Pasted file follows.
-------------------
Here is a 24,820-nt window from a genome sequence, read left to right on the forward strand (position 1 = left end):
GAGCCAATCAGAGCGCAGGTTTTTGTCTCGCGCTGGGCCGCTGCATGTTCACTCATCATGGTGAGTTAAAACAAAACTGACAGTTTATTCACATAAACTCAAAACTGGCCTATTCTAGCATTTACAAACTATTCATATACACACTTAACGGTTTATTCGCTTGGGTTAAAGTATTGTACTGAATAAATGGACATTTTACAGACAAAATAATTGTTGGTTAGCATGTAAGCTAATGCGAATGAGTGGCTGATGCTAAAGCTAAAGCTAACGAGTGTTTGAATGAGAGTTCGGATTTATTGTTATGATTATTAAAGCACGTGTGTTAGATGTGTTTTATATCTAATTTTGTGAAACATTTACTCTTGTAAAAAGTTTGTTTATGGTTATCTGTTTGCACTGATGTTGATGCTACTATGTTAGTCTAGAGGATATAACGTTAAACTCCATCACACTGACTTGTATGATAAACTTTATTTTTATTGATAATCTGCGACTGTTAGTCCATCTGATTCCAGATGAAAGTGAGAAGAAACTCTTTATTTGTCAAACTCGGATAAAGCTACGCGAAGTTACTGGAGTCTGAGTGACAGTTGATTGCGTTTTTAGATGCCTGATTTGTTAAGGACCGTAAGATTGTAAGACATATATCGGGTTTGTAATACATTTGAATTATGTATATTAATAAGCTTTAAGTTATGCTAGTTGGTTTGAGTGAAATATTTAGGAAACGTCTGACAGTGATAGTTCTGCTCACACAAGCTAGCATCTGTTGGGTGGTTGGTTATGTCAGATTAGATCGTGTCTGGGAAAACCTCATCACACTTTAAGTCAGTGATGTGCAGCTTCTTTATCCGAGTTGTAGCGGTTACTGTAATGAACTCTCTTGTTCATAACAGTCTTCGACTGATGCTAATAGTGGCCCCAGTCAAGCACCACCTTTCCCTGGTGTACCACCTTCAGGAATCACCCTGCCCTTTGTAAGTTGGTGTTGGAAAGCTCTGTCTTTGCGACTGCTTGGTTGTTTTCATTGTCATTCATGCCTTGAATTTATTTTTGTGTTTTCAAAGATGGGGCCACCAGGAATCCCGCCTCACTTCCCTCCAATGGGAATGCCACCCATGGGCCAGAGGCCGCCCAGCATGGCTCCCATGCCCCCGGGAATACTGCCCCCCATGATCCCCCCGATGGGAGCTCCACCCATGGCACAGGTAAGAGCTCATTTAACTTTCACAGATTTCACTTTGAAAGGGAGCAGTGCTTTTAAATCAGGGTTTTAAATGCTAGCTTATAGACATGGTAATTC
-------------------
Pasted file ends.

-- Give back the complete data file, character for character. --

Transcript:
Here is a 24,820-nt window from a genome sequence, read left to right on the forward strand (position 1 = left end):
GAGCCAATCAGAGCGCAGGTTTTTGTCTCGCGCTGGGCCGCTGCATGTTCACTCATCATGGTGAGTTAAAACAAAACTGACAGTTTATTCACATAAACTCAAAACTGGCCTATTCTAGCATTTACAAACTATTCATATACACACTTAACGGTTTATTCGCTTGGGTTAAAGTATTGTACTGAATAAATGGACATTTTACAGACAAAATAATTGTTGGTTAGCATGTAAGCTAATGCGAATGAGTGGCTGATGCTAAAGCTAAAGCTAACGAGTGTTTGAATGAGAGTTCGGATTTATTGTTATGATTATTAAAGCACGTGTGTTAGATGTGTTTTATATCTAATTTTGTGAAACATTTACTCTTGTAAAAAGTTTGTTTATGGTTATCTGTTTGCACTGATGTTGATGCTACTATGTTAGTCTAGAGGATATAACGTTAAACTCCATCACACTGACTTGTATGATAAACTTTATTTTTATTGATAATCTGCGACTGTTAGTCCATCTGATTCCAGATGAAAGTGAGAAGAAACTCTTTATTTGTCAAACTCGGATAAAGCTACGCGAAGTTACTGGAGTCTGAGTGACAGTTGATTGCGTTTTTAGATGCCTGATTTGTTAAGGACCGTAAGATTGTAAGACATATATCGGGTTTGTAATACATTTGAATTATGTATATTAATAAGCTTTAAGTTATGCTAGTTGGTTTGAGTGAAATATTTAGGAAACGTCTGACAGTGATAGTTCTGCTCACACAAGCTAGCATCTGTTGGGTGGTTGGTTATGTCAGATTAGATCGTGTCTGGGAAAACCTCATCACACTTTAAGTCAGTGATGTGCAGCTTCTTTATCCGAGTTGTAGCGGTTACTGTAATGAACTCTCTTGTTCATAACAGTCTTCGACTGATGCTAATAGTGGCCCCAGTCAAGCACCACCTTTCCCTGGTGTACCACCTTCAGGAATCACCCTGCCCTTTGTAAGTTGGTGTTGGAAAGCTCTGTCTTTGCGACTGCTTGGTTGTTTTCATTGTCATTCATGCCTTGAATTTATTTTTGTGTTTTCAAAGATGGGGCCACCAGGAATCCCGCCTCACTTCCCTCCAATGGGAATGCCACCCATGGGCCAGAGGCCGCCCAGCATGGCTCCCATGCCCCCGGGAATACTGCCCCCCATGATCCCCCCGATGGGAGCTCCACCCATGGCACAGGTAAGAGCTCATTTAACTTTCACAGATTTCACTTTGAAAGGGAGCAGTGCTTTTAAATCAGGGTTTTAAATGCTAGCTTATAGACATGGTAATTC